As I mentioned yesterday, the HPC models tend to overdo forecasted precipitation totals, expecially for long-term periods.  The new 5-day totals still show a significant change to drought conditions in the north Texas/south Oklahoma areas, and also a significant flash-flooding threat.

Notice that the hot-spots are still in the same areas as yesterday, but the forecasted rainfall totals are less than they were.

This is great news for Texas.  A dryline is serving as the main focus of thunderstorm activity today, evident from the map below.

See the tight PWAT gradient west of Midland and Lubbock

As this dryline swings eastward, it will continue to meet up with moisture advecting in off of the Gulf of Mexico.  Some severe weather is possible out of these storms, with strong moisture convergence along the boundary forming (shown in red), upper level divergence in the right exit region of the jet streak and fairly strong low-level helicity values (also shown below).  Isolated tornadoes are possible tonight in the area, but the major concern will be flooding issues.

A cold-front is developing here

The trough over the Four Corners region is helping to bring much needed rain...

This is great news for Texas and Oklahoma.  After this rainfall event has completed, it will be interesting to look at how drought conditions have changed for the area.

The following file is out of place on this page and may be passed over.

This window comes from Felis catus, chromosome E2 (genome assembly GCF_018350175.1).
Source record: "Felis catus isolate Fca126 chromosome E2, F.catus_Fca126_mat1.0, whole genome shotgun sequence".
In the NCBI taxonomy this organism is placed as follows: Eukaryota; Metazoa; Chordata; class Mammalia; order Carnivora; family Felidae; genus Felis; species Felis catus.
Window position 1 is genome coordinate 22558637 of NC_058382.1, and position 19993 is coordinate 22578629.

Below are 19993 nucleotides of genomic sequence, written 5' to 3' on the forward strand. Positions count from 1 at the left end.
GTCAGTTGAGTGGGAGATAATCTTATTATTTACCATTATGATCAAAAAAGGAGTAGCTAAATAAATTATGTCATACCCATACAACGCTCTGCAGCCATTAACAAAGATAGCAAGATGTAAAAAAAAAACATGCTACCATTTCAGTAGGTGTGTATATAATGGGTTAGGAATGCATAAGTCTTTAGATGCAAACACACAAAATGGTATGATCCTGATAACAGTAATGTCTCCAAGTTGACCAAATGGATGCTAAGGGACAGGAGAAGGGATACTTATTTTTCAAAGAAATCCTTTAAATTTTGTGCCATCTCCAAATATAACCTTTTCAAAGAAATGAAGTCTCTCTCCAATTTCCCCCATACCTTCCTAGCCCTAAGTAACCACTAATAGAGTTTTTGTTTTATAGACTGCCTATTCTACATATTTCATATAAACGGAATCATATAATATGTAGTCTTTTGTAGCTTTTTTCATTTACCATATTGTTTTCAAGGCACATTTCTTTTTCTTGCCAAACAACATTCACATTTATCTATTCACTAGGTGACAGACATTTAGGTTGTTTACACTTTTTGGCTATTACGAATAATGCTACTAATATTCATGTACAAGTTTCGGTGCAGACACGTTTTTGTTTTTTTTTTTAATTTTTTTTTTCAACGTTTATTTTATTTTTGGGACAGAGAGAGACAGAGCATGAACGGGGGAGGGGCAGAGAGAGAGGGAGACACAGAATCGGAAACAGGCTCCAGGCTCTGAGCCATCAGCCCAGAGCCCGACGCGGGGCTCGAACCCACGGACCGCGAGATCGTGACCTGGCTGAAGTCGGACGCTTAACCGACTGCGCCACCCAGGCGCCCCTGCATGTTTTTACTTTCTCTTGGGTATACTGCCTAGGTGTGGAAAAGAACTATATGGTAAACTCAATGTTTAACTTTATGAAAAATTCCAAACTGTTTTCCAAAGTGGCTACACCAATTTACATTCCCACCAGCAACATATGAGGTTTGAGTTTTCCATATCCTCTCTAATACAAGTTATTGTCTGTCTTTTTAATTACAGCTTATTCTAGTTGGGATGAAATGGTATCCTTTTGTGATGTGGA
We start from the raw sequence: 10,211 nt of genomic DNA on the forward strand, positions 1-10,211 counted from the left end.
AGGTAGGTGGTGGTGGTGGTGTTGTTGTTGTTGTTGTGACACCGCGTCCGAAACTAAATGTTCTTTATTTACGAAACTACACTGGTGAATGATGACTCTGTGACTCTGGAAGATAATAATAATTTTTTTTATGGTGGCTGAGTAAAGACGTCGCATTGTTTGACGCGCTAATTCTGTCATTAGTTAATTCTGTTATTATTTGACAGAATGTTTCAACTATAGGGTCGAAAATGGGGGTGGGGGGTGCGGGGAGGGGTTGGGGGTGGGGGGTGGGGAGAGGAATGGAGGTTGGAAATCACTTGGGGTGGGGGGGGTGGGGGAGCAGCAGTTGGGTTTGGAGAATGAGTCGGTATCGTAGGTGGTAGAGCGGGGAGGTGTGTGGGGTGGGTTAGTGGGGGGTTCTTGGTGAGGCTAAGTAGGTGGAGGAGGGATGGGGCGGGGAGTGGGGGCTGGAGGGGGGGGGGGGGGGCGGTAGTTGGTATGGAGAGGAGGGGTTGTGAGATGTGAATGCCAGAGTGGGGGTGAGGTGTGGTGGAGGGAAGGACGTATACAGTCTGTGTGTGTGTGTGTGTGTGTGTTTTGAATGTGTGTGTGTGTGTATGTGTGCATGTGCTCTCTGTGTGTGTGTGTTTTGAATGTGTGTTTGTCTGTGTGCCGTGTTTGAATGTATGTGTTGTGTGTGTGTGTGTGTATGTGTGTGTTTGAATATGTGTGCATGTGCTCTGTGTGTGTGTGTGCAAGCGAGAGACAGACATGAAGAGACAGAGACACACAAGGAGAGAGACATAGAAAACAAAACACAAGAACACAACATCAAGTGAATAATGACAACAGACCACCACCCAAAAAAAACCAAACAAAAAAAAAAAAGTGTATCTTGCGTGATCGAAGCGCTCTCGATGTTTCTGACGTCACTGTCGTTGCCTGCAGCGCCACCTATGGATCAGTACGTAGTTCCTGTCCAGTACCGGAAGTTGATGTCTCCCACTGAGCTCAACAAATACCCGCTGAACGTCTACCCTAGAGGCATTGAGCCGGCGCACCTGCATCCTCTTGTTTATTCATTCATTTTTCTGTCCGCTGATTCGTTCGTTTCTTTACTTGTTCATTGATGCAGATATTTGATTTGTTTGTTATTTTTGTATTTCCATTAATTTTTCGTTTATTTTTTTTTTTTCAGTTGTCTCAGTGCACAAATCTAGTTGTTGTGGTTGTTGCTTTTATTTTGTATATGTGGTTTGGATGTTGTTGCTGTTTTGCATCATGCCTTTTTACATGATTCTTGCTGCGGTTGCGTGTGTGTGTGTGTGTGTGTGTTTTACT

Drought relief for Texas?

Over the weekend, the extremely drought stricken areas of Oklahoma and Texas could potentially get some help from mother nature.  Thanks to the blocking pattern that’s currently in place over the eastern United States, any storms that move into the country are forced to go up and over this ridge that’s kept much of our weather pleasant and unseasonably warm.  As long as the blocking pattern stays in place, which only looks to be for about the next 5 days, any forward movement will be halted, placing areas that desperately need some rain under the influence of a cold front.

Currently we can see that almost the entire area contained within Texas and Oklahoma are and have been under an exceptional drought.

Much of the area that looks to be "on fire" may have some of those flames put out.